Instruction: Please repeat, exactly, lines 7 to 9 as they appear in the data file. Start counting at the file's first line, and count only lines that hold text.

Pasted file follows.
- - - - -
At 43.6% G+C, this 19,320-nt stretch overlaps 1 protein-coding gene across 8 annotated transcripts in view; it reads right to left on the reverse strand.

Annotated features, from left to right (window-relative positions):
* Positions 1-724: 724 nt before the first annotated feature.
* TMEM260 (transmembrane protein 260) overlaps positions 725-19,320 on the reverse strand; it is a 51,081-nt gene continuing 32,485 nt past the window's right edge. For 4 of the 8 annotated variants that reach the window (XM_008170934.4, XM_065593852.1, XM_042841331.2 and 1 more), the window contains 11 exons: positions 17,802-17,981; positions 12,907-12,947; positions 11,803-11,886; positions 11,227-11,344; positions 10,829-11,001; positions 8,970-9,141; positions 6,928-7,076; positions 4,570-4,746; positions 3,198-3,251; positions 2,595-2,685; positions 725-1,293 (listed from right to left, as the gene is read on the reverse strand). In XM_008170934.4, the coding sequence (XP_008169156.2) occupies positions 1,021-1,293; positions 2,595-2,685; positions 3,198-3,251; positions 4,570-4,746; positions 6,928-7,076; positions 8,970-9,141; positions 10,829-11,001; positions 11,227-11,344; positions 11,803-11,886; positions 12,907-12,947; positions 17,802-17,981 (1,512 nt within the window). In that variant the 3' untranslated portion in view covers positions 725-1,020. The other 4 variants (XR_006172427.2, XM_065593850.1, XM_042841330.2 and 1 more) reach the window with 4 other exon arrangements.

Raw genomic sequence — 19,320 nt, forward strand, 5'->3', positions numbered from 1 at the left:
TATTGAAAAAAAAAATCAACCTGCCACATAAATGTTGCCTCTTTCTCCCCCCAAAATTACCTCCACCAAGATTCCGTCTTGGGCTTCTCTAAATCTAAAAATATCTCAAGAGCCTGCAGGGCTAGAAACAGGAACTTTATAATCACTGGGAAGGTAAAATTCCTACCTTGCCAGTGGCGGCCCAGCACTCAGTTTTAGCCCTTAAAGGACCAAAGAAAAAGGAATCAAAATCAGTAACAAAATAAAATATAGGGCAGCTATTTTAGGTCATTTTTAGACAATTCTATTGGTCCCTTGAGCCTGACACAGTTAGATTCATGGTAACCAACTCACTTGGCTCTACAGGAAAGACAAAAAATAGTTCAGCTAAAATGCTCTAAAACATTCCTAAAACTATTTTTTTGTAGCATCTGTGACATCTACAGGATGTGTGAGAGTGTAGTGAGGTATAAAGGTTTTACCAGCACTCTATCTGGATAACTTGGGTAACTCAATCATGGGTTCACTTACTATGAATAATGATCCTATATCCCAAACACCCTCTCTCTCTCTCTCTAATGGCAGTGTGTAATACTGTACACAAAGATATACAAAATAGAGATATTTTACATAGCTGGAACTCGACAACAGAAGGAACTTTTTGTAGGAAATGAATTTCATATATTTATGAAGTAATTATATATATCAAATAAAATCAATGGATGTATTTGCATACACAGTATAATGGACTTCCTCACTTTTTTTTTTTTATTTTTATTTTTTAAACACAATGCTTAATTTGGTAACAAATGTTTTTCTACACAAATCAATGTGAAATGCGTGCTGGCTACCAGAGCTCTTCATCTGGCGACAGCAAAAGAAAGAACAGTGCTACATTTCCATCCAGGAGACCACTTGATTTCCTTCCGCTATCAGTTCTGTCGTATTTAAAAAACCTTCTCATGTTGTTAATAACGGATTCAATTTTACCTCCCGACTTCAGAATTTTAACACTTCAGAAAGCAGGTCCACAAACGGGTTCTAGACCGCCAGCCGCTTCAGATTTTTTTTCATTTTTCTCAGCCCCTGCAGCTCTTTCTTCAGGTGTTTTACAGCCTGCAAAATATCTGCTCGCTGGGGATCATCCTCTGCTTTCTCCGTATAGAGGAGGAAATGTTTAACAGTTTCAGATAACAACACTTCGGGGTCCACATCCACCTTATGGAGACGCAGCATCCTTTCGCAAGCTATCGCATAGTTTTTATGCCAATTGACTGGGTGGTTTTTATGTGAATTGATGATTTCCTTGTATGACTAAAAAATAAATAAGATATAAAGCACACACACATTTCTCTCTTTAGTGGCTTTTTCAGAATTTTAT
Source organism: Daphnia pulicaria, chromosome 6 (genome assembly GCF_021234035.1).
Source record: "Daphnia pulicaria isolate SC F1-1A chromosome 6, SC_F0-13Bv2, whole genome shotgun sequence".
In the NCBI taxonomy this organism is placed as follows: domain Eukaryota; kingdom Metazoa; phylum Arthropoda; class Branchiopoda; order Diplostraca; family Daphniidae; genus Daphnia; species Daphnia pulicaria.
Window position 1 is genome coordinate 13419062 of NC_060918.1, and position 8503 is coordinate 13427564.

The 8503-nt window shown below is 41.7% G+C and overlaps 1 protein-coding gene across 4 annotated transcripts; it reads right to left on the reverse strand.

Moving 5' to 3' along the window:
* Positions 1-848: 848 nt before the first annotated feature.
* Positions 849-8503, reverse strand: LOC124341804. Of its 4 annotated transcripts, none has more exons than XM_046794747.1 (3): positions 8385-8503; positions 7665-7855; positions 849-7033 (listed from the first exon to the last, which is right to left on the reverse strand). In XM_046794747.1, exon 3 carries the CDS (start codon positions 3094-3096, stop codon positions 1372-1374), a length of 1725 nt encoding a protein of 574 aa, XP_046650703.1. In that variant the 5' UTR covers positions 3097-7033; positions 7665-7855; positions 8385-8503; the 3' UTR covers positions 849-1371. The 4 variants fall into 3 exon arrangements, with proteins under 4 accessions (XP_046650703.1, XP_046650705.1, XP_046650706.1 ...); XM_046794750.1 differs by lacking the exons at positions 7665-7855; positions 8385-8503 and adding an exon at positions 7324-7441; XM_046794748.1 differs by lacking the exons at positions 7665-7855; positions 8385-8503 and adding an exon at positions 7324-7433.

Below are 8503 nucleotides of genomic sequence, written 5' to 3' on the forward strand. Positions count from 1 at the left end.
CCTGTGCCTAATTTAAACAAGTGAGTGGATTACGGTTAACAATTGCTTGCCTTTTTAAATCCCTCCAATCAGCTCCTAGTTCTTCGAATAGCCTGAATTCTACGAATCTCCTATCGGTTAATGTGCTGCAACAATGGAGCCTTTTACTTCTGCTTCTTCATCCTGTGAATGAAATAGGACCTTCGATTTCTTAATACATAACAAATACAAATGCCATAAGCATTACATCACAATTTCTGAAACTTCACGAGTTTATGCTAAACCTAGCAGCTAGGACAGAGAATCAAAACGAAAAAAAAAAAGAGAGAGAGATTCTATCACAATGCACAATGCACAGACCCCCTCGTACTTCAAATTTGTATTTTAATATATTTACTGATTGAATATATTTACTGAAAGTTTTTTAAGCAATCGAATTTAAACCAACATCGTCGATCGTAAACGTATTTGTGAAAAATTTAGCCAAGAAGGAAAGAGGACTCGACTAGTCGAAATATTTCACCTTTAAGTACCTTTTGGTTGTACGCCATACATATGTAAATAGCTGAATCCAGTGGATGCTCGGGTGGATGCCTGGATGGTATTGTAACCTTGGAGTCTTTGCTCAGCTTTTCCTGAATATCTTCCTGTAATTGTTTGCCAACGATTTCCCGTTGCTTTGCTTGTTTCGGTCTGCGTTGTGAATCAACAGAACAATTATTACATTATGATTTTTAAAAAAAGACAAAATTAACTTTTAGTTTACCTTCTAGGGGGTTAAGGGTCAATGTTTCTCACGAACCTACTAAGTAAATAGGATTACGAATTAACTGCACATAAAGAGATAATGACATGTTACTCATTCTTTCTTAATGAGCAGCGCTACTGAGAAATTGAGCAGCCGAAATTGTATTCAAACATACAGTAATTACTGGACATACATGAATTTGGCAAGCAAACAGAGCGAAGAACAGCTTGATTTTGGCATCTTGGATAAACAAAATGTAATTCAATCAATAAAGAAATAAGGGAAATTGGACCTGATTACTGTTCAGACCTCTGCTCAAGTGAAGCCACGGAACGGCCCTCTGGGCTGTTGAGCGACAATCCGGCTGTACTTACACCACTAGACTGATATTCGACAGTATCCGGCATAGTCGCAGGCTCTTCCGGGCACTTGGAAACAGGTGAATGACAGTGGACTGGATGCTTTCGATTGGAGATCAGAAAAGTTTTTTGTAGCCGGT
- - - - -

Source organism: Daphnia pulicaria, chromosome 6 (genome assembly GCF_021234035.1).
Source record: "Daphnia pulicaria isolate SC F1-1A chromosome 6, SC_F0-13Bv2, whole genome shotgun sequence".
In the NCBI taxonomy this organism is placed as follows: domain Eukaryota; kingdom Metazoa; phylum Arthropoda; class Branchiopoda; order Diplostraca; family Daphniidae; genus Daphnia; species Daphnia pulicaria.